31. There are challenges to bringing forward the three identified decant sites to provide residential accommodation in line with planning policy given the need to reprovide public open space, community and retail use and a multi use games area.


32. In order to develop an approach for the sites Bilfinger GVA and Levitt Bernstein were instructed to provide advice on the key planning issues, development potential and planning strategy. Options were developed based on site visits, desk top analysis and discussions with the Planning Department.


33. The preferred approach best overcomes the planning and reprovision constraints whilst providing appropriate development and approximately 30 decant units. In this approach the D1 use at Fontley Way would be re-provided at Dilton Gardens thus allowing the proposed use at Fontley Way (the Small Steps charity) to be accommodated and the D1 use Community Hall at Petersfield Rise would be re-provided in the same Dilton Gardens site and thus in relative proximity to its current location.


34. By thus reproviding the D1 uses on the current footprint of the former Alton Youth Club footprint residential development of approximately 17 residential units plus replacement retail space can be accommodated at Petersfield Rise and approximately 11 residential units at Fontley Way on existing building footprints. This preferred approach in pre planning discussions has been identified as broadly consistent with planning policy although as with any planning application to take forward development the preferred proposal will be subject to both pre planning and planning application consultation with local residents and stakeholders with these views and proposals then being considered by the Planning Committee.


35. It is therefore recommended that the Economic Development Officer pursues

the decant approach identified in this report in consultation with the Planning Department (via the Planning Performance Agreement recently put in place for the Alton Regeneration scheme), the Director of Finance and Director of Housing and Community Services.


36. In addition to bringing forward the identified decant sites for planning the Economic Development Officer and the Assistant Director (Property Services) will engage with business on Petersfield Rise to ensure that these firms are provided with suitable alternative accommodation to enable their businesses to continue to operate with the minimum of disruption and business interruption.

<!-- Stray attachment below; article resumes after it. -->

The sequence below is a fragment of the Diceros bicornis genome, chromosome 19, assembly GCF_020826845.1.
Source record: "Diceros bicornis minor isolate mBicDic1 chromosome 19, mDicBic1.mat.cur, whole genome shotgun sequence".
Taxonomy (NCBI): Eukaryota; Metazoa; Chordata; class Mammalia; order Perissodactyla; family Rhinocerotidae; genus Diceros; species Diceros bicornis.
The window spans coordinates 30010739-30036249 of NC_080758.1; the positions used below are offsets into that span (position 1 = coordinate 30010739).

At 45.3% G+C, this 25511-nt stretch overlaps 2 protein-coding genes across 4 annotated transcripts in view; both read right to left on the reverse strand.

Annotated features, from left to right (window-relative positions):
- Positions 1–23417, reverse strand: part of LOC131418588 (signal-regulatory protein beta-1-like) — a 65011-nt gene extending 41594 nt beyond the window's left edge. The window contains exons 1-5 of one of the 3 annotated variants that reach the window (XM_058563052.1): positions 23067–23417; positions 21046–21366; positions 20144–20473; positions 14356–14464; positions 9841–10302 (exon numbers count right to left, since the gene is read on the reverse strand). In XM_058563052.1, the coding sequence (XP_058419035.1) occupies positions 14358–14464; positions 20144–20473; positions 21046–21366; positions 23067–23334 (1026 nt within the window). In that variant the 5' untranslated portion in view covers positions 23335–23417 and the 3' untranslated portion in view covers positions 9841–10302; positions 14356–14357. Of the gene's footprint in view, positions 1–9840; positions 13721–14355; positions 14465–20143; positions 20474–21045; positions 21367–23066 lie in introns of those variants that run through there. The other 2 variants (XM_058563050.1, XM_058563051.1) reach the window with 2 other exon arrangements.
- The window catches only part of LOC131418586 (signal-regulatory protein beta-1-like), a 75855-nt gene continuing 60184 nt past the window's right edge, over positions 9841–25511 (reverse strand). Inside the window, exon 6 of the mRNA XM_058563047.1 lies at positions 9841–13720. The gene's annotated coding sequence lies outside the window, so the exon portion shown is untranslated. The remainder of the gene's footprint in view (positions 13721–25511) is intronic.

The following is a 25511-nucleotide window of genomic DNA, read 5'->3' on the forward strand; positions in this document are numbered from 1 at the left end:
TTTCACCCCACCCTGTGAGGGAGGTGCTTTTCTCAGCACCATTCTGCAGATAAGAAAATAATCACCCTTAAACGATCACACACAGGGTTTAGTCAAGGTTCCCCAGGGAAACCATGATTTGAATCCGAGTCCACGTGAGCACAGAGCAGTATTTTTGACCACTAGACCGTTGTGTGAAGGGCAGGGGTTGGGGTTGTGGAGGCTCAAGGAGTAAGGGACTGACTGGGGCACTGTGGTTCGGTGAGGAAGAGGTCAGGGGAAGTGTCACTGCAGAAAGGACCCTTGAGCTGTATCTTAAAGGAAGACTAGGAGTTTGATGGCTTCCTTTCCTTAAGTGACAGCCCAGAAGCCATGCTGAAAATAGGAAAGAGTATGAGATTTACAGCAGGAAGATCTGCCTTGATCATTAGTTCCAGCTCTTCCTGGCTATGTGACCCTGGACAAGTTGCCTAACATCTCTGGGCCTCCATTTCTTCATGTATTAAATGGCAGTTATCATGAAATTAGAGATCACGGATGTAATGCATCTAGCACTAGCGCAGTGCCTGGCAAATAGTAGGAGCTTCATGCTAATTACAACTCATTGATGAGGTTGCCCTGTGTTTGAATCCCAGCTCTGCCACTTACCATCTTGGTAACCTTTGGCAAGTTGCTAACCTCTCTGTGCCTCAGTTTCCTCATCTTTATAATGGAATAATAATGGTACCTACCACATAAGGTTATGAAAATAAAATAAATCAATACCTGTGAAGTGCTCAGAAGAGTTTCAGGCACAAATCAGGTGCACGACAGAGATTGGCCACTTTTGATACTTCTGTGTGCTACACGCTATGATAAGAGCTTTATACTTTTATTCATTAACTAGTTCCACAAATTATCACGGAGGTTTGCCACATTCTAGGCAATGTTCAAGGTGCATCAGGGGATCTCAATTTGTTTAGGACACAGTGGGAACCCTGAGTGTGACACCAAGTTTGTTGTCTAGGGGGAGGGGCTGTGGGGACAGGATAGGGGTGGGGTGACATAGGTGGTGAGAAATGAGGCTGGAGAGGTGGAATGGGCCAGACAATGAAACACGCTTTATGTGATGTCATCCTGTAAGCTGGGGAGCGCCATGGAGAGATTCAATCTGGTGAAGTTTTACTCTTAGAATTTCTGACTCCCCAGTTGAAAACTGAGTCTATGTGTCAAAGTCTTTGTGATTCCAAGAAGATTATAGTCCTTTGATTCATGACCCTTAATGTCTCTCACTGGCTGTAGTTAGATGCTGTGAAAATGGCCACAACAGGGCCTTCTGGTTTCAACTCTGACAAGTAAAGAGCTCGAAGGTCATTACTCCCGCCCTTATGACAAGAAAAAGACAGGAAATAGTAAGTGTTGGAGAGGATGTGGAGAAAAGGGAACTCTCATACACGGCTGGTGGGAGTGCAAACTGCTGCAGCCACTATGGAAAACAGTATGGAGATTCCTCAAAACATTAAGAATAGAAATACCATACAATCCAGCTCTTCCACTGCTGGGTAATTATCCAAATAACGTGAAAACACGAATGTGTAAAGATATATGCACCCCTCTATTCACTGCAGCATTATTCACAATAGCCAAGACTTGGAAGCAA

43. The Director of Finance comments that the cost of applying for and achieving a planning permission for the three sites can be met from within existing budget provision for the Alton estate regeneration scheme. The cost of building the new units of accommodation and replacement community uses will need to be calculated once further designs are known from the planning process. The appropriate general fund or HRA budget variations will then be sought at that stage. The Fontley Way and Dilton gardens sites are held in the general fund, the Petersfield Road site is a HRA property, at an appropriate time once final usages have been determined one or more of the sites may need to be appropriated.


44. Petersfield Rise consists of six retail units that are occupied by two leaseholders and also has a community centre on the first floor. Two units are unprotected tenancies that expire in 2017 and can therefore be taken back by the Council. Three units are protected by the Landlord and Tenant Act 1954. Therefore acquiring them could either be done by negotiation, successfully serving a statutory notice stating that the Council intends to redevelop the property or using CPO powers. One unit is held on a long lease and acquiring it would either require the use of successful CPO procedures or the agreement of the leaseholder.